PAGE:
The 2nd iteration of the Imperial Stout is great. Just the right amount of everything and silkie smooth.

The Barleywine is a mind blow. At 11% it drinks like an 8%. Veeeeery dangerous. I suppose some might say it needs more bitterness but I really like it just the way it is.

I would love it if some courageous soul, with temp control and oxygen, would volunteer to brew these, exactly as I did. I'd like to see that it's repeatable and not just some fluke that I'm experiencing.

After 3 of these with consistent results, I'm ready to declare that you don't need sugar or long boils to go big and not finish cloyingly sweet. I'm also ready to declare that, if you have oxygen and accurate temp control, you don't need a bucket of yeast to properly ferment high gravity beers. A 1L active starter will handle any ale up to 1.110 OG.

Any serious takers who would like to try this out, I'd be glad to share the full details. Di/RO build so there's very little variation.
Jim
Im a bag brewer. I do build up from distilled. As far as temp control not a fridge but a large plastic bucket that my 6 gal fits into with room and i then alternate frozen water bottles (3) morning and evening. I do have a probe that  keep in the beer to monitor temp of the beer it self. Let me know!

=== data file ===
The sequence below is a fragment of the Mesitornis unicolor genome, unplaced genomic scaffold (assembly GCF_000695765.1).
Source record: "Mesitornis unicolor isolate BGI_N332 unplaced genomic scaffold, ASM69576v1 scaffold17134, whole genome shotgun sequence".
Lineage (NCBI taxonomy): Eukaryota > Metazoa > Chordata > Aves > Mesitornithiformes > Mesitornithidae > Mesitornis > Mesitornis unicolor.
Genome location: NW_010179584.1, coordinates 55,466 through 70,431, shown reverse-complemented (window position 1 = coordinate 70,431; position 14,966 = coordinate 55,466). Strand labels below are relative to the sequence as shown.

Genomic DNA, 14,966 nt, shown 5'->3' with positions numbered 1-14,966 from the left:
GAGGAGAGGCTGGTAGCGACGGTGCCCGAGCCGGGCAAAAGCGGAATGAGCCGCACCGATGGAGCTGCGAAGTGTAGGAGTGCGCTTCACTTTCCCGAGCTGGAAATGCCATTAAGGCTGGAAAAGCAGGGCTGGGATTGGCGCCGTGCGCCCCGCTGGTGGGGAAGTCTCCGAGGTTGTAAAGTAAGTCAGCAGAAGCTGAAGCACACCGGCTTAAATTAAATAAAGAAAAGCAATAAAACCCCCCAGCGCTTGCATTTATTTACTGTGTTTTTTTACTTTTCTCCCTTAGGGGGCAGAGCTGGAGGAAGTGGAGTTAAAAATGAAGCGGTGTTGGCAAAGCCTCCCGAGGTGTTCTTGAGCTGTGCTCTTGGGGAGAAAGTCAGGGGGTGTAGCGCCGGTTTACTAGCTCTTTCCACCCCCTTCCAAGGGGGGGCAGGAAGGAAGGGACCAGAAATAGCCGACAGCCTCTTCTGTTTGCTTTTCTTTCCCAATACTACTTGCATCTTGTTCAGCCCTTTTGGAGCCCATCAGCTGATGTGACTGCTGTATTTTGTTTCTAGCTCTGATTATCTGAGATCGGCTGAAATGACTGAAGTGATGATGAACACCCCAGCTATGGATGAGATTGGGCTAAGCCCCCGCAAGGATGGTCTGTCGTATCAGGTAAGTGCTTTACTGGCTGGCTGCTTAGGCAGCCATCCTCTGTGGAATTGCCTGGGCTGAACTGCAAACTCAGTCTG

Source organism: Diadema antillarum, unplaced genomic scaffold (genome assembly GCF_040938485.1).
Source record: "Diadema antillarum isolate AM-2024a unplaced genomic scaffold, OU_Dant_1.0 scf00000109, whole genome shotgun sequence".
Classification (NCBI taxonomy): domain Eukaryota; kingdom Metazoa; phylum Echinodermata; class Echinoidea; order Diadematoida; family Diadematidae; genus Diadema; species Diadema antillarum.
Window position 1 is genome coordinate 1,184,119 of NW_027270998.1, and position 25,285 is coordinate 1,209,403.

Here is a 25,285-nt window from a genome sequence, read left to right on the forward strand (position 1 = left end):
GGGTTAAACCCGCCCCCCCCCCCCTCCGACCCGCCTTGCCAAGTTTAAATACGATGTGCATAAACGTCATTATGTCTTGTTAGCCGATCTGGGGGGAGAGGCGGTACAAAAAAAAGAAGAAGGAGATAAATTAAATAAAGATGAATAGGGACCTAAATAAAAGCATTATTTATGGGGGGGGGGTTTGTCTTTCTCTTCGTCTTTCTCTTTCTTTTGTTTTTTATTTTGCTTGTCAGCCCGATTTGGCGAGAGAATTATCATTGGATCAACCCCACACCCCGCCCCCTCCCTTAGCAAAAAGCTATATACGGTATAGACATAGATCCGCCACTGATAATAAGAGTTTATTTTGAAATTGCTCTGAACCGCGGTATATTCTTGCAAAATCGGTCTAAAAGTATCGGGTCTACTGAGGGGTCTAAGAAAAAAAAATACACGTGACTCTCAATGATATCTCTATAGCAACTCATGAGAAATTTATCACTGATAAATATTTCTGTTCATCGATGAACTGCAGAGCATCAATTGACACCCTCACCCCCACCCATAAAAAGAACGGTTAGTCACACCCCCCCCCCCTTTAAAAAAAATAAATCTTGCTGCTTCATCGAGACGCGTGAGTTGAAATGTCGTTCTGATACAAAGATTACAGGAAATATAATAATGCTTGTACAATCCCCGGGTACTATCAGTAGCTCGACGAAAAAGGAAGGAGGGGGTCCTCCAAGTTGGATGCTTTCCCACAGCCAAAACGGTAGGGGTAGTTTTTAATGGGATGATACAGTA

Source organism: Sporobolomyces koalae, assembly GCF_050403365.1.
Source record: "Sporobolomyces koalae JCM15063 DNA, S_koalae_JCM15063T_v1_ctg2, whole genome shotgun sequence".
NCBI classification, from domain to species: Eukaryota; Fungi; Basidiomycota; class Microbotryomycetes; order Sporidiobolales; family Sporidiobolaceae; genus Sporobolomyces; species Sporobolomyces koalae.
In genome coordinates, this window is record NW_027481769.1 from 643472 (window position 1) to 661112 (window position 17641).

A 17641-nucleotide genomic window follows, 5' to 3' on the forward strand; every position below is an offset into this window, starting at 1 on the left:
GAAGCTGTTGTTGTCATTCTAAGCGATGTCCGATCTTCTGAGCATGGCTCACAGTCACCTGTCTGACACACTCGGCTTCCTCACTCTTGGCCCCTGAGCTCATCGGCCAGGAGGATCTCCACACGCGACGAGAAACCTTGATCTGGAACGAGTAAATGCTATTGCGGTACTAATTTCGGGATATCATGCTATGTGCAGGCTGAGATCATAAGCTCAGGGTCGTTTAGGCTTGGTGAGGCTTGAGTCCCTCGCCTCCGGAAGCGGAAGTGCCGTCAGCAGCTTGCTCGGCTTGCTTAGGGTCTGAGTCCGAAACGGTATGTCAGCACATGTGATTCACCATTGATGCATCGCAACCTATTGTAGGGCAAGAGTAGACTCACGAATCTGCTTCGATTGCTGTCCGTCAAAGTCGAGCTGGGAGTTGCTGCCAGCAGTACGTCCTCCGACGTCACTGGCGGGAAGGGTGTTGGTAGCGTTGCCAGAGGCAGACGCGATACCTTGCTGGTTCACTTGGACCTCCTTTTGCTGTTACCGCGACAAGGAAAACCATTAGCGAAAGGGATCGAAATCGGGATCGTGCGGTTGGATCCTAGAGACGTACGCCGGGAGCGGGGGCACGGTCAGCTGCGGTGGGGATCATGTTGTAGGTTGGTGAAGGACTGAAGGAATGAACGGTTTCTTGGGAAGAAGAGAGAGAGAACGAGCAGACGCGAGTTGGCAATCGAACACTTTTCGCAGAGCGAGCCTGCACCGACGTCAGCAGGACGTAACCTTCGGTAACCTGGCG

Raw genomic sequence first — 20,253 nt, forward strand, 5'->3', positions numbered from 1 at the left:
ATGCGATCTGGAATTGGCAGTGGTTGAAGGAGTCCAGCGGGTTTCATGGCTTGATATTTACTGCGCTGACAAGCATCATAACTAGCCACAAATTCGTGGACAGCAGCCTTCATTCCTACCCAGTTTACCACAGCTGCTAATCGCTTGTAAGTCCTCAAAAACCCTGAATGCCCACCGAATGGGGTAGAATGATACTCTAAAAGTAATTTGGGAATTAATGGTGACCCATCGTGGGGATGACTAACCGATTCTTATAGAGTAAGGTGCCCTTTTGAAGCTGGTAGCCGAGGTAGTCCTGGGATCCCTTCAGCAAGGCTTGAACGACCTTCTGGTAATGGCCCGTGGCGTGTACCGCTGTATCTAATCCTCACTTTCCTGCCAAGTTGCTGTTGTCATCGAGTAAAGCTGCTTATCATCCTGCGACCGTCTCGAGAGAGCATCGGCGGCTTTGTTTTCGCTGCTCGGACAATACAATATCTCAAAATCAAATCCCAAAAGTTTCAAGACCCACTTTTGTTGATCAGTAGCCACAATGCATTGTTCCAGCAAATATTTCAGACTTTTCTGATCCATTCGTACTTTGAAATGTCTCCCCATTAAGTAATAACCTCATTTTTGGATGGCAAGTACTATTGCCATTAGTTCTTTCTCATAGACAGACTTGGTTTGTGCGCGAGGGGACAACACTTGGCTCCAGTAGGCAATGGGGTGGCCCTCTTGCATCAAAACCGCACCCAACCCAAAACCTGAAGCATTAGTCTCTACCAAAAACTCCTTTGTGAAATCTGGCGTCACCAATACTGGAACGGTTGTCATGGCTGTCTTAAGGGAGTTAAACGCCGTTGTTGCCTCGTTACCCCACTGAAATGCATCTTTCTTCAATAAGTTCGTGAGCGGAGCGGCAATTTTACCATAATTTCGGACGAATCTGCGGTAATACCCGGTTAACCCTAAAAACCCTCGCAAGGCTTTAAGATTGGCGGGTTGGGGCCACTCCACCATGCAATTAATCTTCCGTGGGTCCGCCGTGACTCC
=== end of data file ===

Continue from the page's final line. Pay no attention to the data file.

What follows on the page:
Do you have Brewer's Friend?

Let's see if this works...

Link to Full Monty
https://www.brewersfriend.com/homebrew/recipe/view/617251/-full-monty-3-6-18

Link to Neck Tattoo
https://www.brewersfriend.com/homebrew/recipe/view/596794/-neck-tattoo-3-5-18

Feel free to ask and questions...
« Last Edit: May 07, 2018, 05:25:22 PM by klickitat jim »

Offline jimmykx250

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Re: Double Mash
« Reply #99 on: May 07, 2018, 05:26:31 PM »
Yep on brewers friend. I will look at it.
Jimmykx250

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Re: Double Mash
« Reply #100 on: May 07, 2018, 05:52:54 PM »
Yep on brewers friend. I will look at it.